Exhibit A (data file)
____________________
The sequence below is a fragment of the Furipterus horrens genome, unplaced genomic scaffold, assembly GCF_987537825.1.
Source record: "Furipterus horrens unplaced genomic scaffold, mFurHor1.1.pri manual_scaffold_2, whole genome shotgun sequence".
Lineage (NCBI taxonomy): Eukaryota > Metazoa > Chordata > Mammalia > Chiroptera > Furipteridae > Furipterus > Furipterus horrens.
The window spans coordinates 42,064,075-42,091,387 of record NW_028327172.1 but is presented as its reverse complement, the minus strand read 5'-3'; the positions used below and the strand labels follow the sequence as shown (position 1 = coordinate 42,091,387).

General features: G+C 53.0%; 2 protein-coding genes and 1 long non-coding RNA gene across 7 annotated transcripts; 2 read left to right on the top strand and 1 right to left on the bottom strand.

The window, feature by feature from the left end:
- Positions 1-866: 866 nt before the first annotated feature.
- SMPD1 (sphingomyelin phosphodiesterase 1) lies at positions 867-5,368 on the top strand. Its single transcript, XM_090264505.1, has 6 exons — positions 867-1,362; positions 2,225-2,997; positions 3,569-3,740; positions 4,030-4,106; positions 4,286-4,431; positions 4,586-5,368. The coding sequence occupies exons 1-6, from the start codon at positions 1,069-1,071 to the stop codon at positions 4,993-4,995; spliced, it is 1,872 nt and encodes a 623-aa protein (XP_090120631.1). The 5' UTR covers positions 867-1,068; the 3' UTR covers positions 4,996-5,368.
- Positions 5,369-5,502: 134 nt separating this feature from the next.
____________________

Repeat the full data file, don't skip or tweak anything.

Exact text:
The sequence below is a fragment of the Furipterus horrens genome, unplaced genomic scaffold, assembly GCF_987537825.1.
Source record: "Furipterus horrens unplaced genomic scaffold, mFurHor1.1.pri manual_scaffold_2, whole genome shotgun sequence".
Lineage (NCBI taxonomy): Eukaryota > Metazoa > Chordata > Mammalia > Chiroptera > Furipteridae > Furipterus > Furipterus horrens.
The window spans coordinates 42,064,075-42,091,387 of record NW_028327172.1 but is presented as its reverse complement, the minus strand read 5'-3'; the positions used below and the strand labels follow the sequence as shown (position 1 = coordinate 42,091,387).

General features: G+C 53.0%; 2 protein-coding genes and 1 long non-coding RNA gene across 7 annotated transcripts; 2 read left to right on the top strand and 1 right to left on the bottom strand.

The window, feature by feature from the left end:
- Positions 1-866: 866 nt before the first annotated feature.
- SMPD1 (sphingomyelin phosphodiesterase 1) lies at positions 867-5,368 on the top strand. Its single transcript, XM_090264505.1, has 6 exons — positions 867-1,362; positions 2,225-2,997; positions 3,569-3,740; positions 4,030-4,106; positions 4,286-4,431; positions 4,586-5,368. The coding sequence occupies exons 1-6, from the start codon at positions 1,069-1,071 to the stop codon at positions 4,993-4,995; spliced, it is 1,872 nt and encodes a 623-aa protein (XP_090120631.1). The 5' UTR covers positions 867-1,068; the 3' UTR covers positions 4,996-5,368.
- Positions 5,369-5,502: 134 nt separating this feature from the next.